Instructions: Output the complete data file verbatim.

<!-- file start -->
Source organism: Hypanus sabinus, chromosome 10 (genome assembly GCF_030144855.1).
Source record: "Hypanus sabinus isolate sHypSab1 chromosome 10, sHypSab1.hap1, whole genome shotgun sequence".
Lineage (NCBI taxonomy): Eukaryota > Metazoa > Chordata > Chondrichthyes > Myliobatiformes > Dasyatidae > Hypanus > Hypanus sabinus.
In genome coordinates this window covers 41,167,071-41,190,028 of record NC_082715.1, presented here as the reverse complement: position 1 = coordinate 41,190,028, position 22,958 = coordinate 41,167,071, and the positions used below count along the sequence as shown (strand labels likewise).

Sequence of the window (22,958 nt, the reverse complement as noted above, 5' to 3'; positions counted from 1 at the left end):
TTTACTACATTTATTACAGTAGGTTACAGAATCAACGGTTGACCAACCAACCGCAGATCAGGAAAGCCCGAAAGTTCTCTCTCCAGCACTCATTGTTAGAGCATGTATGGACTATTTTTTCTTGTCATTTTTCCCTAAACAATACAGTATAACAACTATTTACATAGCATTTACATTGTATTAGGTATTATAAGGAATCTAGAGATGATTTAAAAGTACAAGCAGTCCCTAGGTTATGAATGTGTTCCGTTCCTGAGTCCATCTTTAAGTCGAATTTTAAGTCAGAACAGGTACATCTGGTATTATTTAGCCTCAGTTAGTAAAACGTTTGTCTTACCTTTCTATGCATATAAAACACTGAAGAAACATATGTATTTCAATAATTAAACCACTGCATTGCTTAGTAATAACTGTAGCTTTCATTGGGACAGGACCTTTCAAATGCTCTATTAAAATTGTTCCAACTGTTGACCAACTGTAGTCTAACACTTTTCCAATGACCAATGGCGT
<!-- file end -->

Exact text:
Source organism: Hypanus sabinus, chromosome 10 (genome assembly GCF_030144855.1).
Source record: "Hypanus sabinus isolate sHypSab1 chromosome 10, sHypSab1.hap1, whole genome shotgun sequence".
Lineage (NCBI taxonomy): Eukaryota > Metazoa > Chordata > Chondrichthyes > Myliobatiformes > Dasyatidae > Hypanus > Hypanus sabinus.
In genome coordinates this window covers 41,167,071-41,190,028 of record NC_082715.1, presented here as the reverse complement: position 1 = coordinate 41,190,028, position 22,958 = coordinate 41,167,071, and the positions used below count along the sequence as shown (strand labels likewise).

Sequence of the window (22,958 nt, the reverse complement as noted above, 5' to 3'; positions counted from 1 at the left end):
TTTACTACATTTATTACAGTAGGTTACAGAATCAACGGTTGACCAACCAACCGCAGATCAGGAAAGCCCGAAAGTTCTCTCTCCAGCACTCATTGTTAGAGCATGTATGGACTATTTTTTCTTGTCATTTTTCCCTAAACAATACAGTATAACAACTATTTACATAGCATTTACATTGTATTAGGTATTATAAGGAATCTAGAGATGATTTAAAAGTACAAGCAGTCCCTAGGTTATGAATGTGTTCCGTTCCTGAGTCCATCTTTAAGTCGAATTTTAAGTCAGAACAGGTACATCTGGTATTATTTAGCCTCAGTTAGTAAAACGTTTGTCTTACCTTTCTATGCATATAAAACACTGAAGAAACATATGTATTTCAATAATTAAACCACTGCATTGCTTAGTAATAACTGTAGCTTTCATTGGGACAGGACCTTTCAAATGCTCTATTAAAATTGTTCCAACTGTTGACCAACTGTAGTCTAACACTTTTCCAATGACCAATGGCGT